He slowed down and directed his rivals to the correct race route at last year's SEA Games in Singapore.
For that act of sportsmanship, marathoner Ashley Liew has been awarded the International Fair Play Committee's (CIFP) Pierre de Coubertin World Fair Play Trophy in the category of "Act of Fair Play".
The 29-year-old is the first Singaporean to be recognised with this international award, which honours acts of fair play by sportsmen or teams.
Several prizes for fair play are awarded by CIFP annually across different categories, and the Pierre de Coubertin World Trophy is among the most prestigious.
Past recipients of this trophy include English football icon Stanley Matthews, Swedish tennis great Mats Wilander and Ukraine pole vault legend Sergey Bubka.
At the 2015 SEA Games men's marathon, Liew held a 50m lead after the other 11 runners missed a U-turn and took the wrong route.
NO BIG DEAL
It was done out of instinct and when you follow your heart, you can't go wrong. So I still think it was the right thing to do.
ASHLEY LIEW, Singapore marathoner, who was leading and eventually finished eighth.
Instead of capitalising on his advantage, he slowed down to give his competitors time to catch up. He eventually finished eighth in the 42.195km race, which was won by compatriot Soh Rui Yong.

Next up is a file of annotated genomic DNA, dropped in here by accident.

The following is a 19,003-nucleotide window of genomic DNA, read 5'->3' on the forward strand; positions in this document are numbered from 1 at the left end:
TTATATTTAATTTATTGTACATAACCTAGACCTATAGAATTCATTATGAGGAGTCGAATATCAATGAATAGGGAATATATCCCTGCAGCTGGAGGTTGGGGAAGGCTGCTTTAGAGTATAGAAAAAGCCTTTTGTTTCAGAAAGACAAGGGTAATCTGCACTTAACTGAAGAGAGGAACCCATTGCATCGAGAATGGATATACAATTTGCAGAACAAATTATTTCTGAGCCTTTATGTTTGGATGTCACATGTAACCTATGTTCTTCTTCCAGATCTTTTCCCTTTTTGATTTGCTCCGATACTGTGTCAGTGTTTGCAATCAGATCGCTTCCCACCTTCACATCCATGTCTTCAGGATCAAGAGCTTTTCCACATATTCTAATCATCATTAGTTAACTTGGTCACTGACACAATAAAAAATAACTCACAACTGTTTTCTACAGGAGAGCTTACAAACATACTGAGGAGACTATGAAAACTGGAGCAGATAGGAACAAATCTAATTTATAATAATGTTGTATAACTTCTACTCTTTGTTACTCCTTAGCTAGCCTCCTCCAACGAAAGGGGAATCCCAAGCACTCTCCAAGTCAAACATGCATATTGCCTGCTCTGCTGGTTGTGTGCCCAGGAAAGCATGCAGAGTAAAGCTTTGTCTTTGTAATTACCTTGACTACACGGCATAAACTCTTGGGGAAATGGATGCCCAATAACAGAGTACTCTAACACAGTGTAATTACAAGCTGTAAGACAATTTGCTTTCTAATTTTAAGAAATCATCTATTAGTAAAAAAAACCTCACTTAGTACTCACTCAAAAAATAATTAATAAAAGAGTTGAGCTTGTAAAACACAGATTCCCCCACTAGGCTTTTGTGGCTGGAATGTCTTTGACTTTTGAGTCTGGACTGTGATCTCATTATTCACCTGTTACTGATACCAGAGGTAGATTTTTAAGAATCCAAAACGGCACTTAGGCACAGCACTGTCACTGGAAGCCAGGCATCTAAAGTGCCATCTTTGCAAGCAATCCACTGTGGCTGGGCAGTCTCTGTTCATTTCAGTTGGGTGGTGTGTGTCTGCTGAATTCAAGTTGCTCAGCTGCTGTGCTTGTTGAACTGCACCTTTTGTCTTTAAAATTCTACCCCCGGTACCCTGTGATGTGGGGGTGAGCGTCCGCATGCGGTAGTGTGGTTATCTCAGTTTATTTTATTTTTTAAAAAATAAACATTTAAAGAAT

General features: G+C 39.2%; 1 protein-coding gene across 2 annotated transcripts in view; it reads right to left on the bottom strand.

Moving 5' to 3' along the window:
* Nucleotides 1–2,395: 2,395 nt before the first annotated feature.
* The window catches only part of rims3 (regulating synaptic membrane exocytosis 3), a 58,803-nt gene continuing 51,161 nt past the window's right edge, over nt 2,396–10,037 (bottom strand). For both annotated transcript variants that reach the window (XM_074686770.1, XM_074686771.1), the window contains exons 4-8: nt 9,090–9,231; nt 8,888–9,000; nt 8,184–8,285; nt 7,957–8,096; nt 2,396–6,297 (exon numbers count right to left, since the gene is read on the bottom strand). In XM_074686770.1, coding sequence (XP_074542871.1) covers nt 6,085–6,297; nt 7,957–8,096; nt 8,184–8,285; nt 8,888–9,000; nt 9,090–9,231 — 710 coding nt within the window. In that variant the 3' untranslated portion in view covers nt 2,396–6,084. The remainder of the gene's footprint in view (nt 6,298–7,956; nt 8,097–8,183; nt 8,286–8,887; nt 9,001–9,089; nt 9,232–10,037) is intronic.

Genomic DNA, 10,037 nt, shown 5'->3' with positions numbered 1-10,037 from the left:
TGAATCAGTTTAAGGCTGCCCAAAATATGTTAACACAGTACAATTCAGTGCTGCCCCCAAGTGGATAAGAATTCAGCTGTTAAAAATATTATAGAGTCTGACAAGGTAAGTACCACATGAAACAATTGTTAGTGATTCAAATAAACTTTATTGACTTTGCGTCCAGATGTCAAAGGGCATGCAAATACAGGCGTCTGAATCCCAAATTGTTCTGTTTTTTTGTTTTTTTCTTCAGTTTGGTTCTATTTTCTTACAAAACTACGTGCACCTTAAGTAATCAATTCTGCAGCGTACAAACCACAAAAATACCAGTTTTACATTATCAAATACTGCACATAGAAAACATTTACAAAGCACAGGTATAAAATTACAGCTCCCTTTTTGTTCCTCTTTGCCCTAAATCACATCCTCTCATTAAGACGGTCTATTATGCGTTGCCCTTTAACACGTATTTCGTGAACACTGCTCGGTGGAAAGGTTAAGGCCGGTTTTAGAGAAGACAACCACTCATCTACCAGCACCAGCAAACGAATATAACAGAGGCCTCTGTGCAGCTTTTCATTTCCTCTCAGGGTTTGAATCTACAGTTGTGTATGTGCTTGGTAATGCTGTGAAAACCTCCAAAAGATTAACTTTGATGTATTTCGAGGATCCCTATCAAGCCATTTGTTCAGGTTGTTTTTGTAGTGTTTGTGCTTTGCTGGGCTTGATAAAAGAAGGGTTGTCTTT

In a letter signed by CIFP president, Jeno Kamuti, Liew was congratulated for his "remarkable act of fair play".
He will receive his award at the World Fair Play Awards Ceremony in Budapest on Oct 15.
Liew also received a sportsmanship award from the Singapore National Olympic Council (SNOC) at the Singapore Sports Awards in June.
Speaking to The Straits Times yesterday from South Carolina where he is based, he revealed he had just booked his flight to Budapest, and is looking forward to his first visit to the Hungarian capital.
He said: "This was a pleasant surprise, and I'm still processing the news.
"I never expect anything in return when I do things, let alone such a big reward and the chance to go to Budapest."
Even though he did not win the race, Liew does not regret slowing down for his competitors.
"It was done out of instinct and when you follow your heart, you can't go wrong," he added.
"So I still think it was the right thing to do."
SNOC secretary-general Chris Chan congratulated Liew in a statement, saying: "This recognition from the international committee for fair play has demonstrated that Ashley's honest act of sportsmanship has indeed struck a chord with not only Singaporeans, but also with like-minded individuals internationally.
"We hope values and acts of sportsmanship will continue to thrive in our community."